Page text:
In today’s society, with the stigma around paternity tests gradually declining, there is a high demand for prenatal paternity testing. If you and your partner decide to get a paternity test, it helps to understand the major difference between various methods of performing this test during pregnancy.
While all paternity tests involve collecting the unborn baby’s DNA, knowing the difference in collection methods will help you choose the right prenatal DNA test for you and your baby. The key difference is that a DNA test during pregnancy can either be invasive that may entail some risks or non-invasive which is completely safe for both you and your child.
Comparing Invasive Testing with Non-Invasive Prenatal Paternity Testing
Non-Invasive Prenatal Paternity Testing
Backed up by several studies by researchers and scientists and technological advancements in the field of DNA testing, a non-invasive prenatal paternity test has only been made available to the public in recent years. Since there is an exchange of nutrients and blood supply between the mother and her fetus, the DNA of the baby finds its way into the mother’s bloodstream. The process of extracting out the fetal DNA from the mother’s blood has become successful and scientifically validated to give highly accurate results.
A non-invasive paternity test can be performed as early as 10-weeks of pregnancy and involves drawing out blood samples from the mother and collecting cheek swabs from the potential father. The fetal DNA extracted from the mother's blood sample is compared with the DNA of the potential father to confirm paternity. Since this method requires zero-invasive probing, it doesn’t pose any risk to the health of the mother and the baby.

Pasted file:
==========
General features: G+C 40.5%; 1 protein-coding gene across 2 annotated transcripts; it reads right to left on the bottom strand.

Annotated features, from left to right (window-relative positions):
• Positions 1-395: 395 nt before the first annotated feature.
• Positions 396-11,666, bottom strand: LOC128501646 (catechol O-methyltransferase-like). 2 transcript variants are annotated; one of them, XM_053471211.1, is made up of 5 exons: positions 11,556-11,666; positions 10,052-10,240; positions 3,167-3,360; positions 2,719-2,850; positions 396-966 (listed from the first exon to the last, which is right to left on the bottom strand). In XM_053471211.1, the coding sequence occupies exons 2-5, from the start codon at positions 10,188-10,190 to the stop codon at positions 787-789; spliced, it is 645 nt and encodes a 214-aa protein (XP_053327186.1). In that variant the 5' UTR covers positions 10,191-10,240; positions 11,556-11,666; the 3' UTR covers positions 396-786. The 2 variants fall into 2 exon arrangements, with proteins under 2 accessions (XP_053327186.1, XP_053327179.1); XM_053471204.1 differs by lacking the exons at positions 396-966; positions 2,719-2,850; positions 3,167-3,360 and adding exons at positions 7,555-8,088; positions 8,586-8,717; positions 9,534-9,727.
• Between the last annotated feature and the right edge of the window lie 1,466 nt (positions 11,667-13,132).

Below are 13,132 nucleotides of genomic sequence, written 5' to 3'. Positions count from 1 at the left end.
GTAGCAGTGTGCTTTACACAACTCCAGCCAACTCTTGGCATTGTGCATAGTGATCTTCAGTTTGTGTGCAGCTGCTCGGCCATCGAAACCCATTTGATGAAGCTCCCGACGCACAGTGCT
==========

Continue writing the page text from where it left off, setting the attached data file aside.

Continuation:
Invasive Prenatal Paternity Testing
On the other hand, invasive prenatal paternity testing involves extracting fetal DNA samples from the mother’s womb through invasive techniques like Chorionic Villus Sampling and Amniocentesis. While CVS collects tissue samples from the placenta by inserting a needle into the mother’s genitals, amniocentesis involves the collection of amniotic fluid from the fetus by introducing a needle through the mother's abdomen.
Before non-invasive prenatal testing, these invasive tests were widely used by mothers who wanted to confirm the paternity of their unborn child and to identify any signs of genetic disorders in the baby. While invasive paternity tests also provide accurate results, they are quite risky and may cause miscarriage or childbirth complications.
Want to talk to experts before opting for a non-invasive paternity test? Call Prenatal Genetics Laboratory to find answers to all your queries about our safe and reliable paternity tests.